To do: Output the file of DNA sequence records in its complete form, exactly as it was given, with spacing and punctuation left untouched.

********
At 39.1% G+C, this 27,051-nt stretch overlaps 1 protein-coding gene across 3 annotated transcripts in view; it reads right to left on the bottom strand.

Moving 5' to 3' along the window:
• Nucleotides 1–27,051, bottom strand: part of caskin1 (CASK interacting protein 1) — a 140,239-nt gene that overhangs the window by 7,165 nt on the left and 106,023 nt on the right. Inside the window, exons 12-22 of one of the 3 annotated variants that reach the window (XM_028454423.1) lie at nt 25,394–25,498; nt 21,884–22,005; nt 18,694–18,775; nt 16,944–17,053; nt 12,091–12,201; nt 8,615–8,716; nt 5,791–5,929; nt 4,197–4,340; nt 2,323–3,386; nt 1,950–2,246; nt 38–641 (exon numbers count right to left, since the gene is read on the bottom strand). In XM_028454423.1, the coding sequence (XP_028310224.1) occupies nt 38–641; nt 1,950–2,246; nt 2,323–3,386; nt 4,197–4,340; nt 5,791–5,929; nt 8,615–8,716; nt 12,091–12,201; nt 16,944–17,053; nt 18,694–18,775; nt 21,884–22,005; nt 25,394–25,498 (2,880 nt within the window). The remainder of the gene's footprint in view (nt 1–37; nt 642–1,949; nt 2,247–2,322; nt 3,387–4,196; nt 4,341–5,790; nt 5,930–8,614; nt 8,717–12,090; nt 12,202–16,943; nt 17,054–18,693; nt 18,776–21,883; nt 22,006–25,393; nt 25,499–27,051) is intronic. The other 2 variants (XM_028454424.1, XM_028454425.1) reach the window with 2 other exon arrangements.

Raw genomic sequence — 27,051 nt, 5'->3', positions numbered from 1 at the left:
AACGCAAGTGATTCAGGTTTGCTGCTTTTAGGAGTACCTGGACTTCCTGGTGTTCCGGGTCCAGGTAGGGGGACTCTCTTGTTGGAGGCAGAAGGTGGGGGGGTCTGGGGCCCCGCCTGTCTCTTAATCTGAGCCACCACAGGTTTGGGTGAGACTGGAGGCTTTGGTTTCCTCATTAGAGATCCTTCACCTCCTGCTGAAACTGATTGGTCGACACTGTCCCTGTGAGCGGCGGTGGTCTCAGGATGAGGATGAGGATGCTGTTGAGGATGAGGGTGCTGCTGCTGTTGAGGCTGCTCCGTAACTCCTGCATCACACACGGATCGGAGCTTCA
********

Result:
At 39.1% G+C, this 27,051-nt stretch overlaps 1 protein-coding gene across 3 annotated transcripts in view; it reads right to left on the bottom strand.

Moving 5' to 3' along the window:
• Nucleotides 1–27,051, bottom strand: part of caskin1 (CASK interacting protein 1) — a 140,239-nt gene that overhangs the window by 7,165 nt on the left and 106,023 nt on the right. Inside the window, exons 12-22 of one of the 3 annotated variants that reach the window (XM_028454423.1) lie at nt 25,394–25,498; nt 21,884–22,005; nt 18,694–18,775; nt 16,944–17,053; nt 12,091–12,201; nt 8,615–8,716; nt 5,791–5,929; nt 4,197–4,340; nt 2,323–3,386; nt 1,950–2,246; nt 38–641 (exon numbers count right to left, since the gene is read on the bottom strand). In XM_028454423.1, the coding sequence (XP_028310224.1) occupies nt 38–641; nt 1,950–2,246; nt 2,323–3,386; nt 4,197–4,340; nt 5,791–5,929; nt 8,615–8,716; nt 12,091–12,201; nt 16,944–17,053; nt 18,694–18,775; nt 21,884–22,005; nt 25,394–25,498 (2,880 nt within the window). The remainder of the gene's footprint in view (nt 1–37; nt 642–1,949; nt 2,247–2,322; nt 3,387–4,196; nt 4,341–5,790; nt 5,930–8,614; nt 8,717–12,090; nt 12,202–16,943; nt 17,054–18,693; nt 18,776–21,883; nt 22,006–25,393; nt 25,499–27,051) is intronic. The other 2 variants (XM_028454424.1, XM_028454425.1) reach the window with 2 other exon arrangements.

Raw genomic sequence — 27,051 nt, 5'->3', positions numbered from 1 at the left:
AACGCAAGTGATTCAGGTTTGCTGCTTTTAGGAGTACCTGGACTTCCTGGTGTTCCGGGTCCAGGTAGGGGGACTCTCTTGTTGGAGGCAGAAGGTGGGGGGGTCTGGGGCCCCGCCTGTCTCTTAATCTGAGCCACCACAGGTTTGGGTGAGACTGGAGGCTTTGGTTTCCTCATTAGAGATCCTTCACCTCCTGCTGAAACTGATTGGTCGACACTGTCCCTGTGAGCGGCGGTGGTCTCAGGATGAGGATGAGGATGCTGTTGAGGATGAGGGTGCTGCTGCTGTTGAGGCTGCTCCGTAACTCCTGCATCACACACGGATCGGAGCTTCA